Title: Determination of the viscoelastic properties of hydrogels based on polyethylene glycol diacrylate (PEG-DA) and human articular cartilage

Authors: Stefan Gabler, Jurgen Stampfl, Thomas Koch, Sabine Seidler, Georg Schuller, H. Redl, Vladimir Juras, Siegfried Trattnig, Roland Weidisch

Addresses: Institute of Materials Science and Engineering, Technical University of Vienna, Vienna, Austria; Fresnel Optics GmbH, Flurstedter Marktweg 13, D-99510, Apolda, Germany. ' Institute of Materials Science and Engineering, Technical University of Vienna, Favoritenstrabe 9-11, A-1040, Vienna, Austria. ' Institute of Materials Science and Engineering, Technical University of Vienna, Favoritenstrabe 9-11, A-1040, Vienna, Austria. ' Institute of Materials Science and Engineering, Technical University of Vienna, Karlsplatz 13, A-1040, Vienna, Austria. ' Ludwig Boltzmann Institute for Experimental and Clinical Traumatology; Austrian Cluster for Tissue Regeneration, Donaueschingenstrabe 13, A-1200, Vienna, Austria. ' Austrian Cluster for Tissue Regeneration; Ludwig Boltzmann Institute for Experimental and Clinical Traumatology, Donaueschingenstrabe 13, A-1200, Vienna, Austria. ' Austrian Cluster for Tissue Regeneration; University Hospital of Vienna, Department of Radiology, MR-Center, Lazarettgasse 40, A-1090, Vienna, Austria; Department of Imaging Methods, Institute of Measurement Science, Slovak Academy of Sciences, Bratislava, Slovakia. ' Austrian Cluster for Tissue Regeneration; University Hospital of Vienna, Department of Radiology, MR-Center, Lazarettgasse 40, A-1090, Vienna, Austria. ' Friedrich-Schiller University, Institute of Materials Science and Technology, Lobdergraben 32, D-07743, Jena, Germany

Abstract: In this work, a systematic study of the viscoelastic properties of hydrogels based on polyethylene glycol diacrylate (PEG-DA) is presented. In addition to artificial PEG-DA-based hydrogels, natural hydrogels in the form of human articular cartilage were examined. Specimens were (unconfined) compression tested under static and dynamic load. Besides this, instrumented indentation tests with different indenter geometries (cylindrical, spherical) and load ranges (macro- and nano-indentation) were carried out and relaxation tests for the determination of moduli and relaxation time were performed. Tensile tests completed the list of measurement techniques. The measured initial moduli of the evaluated hydrogels range from 104–107 Pa. Spherical indentation was used in testing human articular cartilage in phosphate buffered saline (PBS). Cartilage samples were measured shortly after explantation, being stored at room temperature. The influence of freezing and shock-freezing was evaluated. It turned out that freezing has a massive impact on sample properties, especially on the stress relaxation time and the ratio of initial to equilibrium modulus.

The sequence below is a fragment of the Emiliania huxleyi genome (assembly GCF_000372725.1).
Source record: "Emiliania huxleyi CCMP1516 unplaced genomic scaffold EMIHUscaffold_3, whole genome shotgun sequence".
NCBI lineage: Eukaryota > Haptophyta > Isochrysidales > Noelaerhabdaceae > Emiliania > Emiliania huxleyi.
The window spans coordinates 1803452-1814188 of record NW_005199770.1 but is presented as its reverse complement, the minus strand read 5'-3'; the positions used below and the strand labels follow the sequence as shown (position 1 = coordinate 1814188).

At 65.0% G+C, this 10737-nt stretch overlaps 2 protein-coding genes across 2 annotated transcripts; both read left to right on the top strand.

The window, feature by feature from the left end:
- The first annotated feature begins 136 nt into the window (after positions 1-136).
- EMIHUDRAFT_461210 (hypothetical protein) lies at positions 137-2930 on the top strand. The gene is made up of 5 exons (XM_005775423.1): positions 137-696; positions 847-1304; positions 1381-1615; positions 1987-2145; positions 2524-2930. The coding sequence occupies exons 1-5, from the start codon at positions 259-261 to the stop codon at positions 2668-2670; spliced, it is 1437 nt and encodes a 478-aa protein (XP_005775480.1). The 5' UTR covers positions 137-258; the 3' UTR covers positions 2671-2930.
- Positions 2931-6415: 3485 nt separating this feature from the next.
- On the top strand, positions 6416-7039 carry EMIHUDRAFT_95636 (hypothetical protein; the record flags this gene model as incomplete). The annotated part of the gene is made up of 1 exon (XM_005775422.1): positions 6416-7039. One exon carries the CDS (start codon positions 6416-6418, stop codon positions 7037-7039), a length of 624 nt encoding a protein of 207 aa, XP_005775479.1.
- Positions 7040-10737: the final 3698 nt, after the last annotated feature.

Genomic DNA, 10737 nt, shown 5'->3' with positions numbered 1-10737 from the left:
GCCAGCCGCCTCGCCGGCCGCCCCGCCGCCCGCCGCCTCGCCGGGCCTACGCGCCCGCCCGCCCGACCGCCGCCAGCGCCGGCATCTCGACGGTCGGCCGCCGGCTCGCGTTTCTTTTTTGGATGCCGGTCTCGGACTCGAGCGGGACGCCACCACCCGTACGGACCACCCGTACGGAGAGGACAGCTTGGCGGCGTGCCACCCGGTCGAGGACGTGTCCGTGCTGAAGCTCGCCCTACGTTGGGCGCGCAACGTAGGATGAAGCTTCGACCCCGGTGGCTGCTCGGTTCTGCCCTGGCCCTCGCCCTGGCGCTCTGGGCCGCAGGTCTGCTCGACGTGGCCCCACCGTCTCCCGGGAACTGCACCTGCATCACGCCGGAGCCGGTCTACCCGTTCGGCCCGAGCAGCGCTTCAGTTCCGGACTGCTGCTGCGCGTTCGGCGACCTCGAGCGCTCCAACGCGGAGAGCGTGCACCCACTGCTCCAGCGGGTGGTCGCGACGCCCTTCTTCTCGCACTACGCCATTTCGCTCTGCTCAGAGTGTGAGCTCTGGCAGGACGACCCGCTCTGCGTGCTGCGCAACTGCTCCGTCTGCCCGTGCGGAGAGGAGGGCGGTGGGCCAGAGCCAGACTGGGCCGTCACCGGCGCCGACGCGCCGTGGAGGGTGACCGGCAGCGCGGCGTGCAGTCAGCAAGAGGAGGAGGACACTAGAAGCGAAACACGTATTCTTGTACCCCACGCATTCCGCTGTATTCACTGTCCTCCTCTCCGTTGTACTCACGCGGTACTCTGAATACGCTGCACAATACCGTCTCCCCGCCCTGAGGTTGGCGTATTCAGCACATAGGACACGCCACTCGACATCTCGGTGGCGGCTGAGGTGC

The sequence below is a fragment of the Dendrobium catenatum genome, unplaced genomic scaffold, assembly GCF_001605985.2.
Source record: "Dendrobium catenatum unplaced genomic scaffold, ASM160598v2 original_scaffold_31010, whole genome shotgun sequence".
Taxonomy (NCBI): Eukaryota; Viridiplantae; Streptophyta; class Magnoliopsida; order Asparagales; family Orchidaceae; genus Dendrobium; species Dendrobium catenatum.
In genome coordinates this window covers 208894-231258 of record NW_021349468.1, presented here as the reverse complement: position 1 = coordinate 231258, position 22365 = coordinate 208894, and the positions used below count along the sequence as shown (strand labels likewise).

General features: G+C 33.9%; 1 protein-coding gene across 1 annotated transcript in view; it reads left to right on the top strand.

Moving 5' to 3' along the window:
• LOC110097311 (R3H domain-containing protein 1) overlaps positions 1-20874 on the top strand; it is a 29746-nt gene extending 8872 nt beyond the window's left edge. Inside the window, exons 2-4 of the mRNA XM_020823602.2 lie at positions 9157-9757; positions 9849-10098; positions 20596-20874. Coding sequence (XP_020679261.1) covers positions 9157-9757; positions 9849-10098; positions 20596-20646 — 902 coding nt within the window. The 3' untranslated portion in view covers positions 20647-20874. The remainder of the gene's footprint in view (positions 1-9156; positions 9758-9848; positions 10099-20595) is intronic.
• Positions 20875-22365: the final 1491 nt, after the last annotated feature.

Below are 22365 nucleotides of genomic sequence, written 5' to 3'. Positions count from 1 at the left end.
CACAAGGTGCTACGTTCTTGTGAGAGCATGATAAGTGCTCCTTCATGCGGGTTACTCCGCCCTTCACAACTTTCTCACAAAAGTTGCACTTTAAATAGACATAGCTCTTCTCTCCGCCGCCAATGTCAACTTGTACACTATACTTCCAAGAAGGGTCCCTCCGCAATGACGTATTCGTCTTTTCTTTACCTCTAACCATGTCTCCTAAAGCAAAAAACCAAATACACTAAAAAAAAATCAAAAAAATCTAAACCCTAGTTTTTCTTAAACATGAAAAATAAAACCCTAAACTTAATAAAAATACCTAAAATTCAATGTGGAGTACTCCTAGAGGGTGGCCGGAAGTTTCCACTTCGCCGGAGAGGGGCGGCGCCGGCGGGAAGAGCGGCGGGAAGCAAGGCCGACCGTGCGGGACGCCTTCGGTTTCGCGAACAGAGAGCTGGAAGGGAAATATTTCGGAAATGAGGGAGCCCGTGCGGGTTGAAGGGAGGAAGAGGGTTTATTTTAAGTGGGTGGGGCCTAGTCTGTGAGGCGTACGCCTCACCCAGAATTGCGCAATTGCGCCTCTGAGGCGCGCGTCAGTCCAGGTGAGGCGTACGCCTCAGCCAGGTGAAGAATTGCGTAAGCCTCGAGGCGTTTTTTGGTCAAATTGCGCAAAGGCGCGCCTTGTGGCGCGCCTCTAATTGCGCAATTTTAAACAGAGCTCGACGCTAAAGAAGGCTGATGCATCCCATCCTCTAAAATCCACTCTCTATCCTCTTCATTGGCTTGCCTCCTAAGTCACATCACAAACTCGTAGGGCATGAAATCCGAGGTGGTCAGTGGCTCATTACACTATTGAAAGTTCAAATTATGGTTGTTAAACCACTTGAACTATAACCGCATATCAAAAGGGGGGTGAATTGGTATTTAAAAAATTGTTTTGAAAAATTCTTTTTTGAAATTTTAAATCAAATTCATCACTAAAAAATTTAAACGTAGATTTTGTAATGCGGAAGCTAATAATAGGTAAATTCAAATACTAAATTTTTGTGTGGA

Keywords: PEG-DA based hydrogels; polyethylene glycol diacrylate; PEG; mechanical properties; viscoelasticity; articular cartilage; degradation; human cartilage; natural hydrogels; compression testing; tensile tests; freezing; shock-freezing; stress relaxation; initial to equilibrium modulus.

DOI: 10.1504/IJMATEI.2009.024024

International Journal of Materials Engineering Innovation, 2009 Vol.1 No.1, pp.3 - 20

Published online: 24 Mar 2009 *

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